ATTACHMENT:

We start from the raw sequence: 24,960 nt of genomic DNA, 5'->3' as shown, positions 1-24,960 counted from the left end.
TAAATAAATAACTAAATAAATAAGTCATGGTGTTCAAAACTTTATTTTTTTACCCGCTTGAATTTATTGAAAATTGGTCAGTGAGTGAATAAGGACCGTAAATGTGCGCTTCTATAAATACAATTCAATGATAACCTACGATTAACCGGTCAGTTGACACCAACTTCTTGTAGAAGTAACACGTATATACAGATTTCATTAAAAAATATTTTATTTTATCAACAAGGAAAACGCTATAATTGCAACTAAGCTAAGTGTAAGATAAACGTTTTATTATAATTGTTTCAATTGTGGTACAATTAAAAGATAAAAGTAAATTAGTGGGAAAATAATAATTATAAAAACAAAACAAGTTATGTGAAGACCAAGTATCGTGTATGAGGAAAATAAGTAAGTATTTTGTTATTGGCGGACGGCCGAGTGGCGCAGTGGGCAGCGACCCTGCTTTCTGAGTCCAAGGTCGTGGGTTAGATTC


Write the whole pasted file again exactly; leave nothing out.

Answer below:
We start from the raw sequence: 24,960 nt of genomic DNA, 5'->3' as shown, positions 1-24,960 counted from the left end.
TAAATAAATAACTAAATAAATAAGTCATGGTGTTCAAAACTTTATTTTTTTACCCGCTTGAATTTATTGAAAATTGGTCAGTGAGTGAATAAGGACCGTAAATGTGCGCTTCTATAAATACAATTCAATGATAACCTACGATTAACCGGTCAGTTGACACCAACTTCTTGTAGAAGTAACACGTATATACAGATTTCATTAAAAAATATTTTATTTTATCAACAAGGAAAACGCTATAATTGCAACTAAGCTAAGTGTAAGATAAACGTTTTATTATAATTGTTTCAATTGTGGTACAATTAAAAGATAAAAGTAAATTAGTGGGAAAATAATAATTATAAAAACAAAACAAGTTATGTGAAGACCAAGTATCGTGTATGAGGAAAATAAGTAAGTATTTTGTTATTGGCGGACGGCCGAGTGGCGCAGTGGGCAGCGACCCTGCTTTCTGAGTCCAAGGTCGTGGGTTAGATTC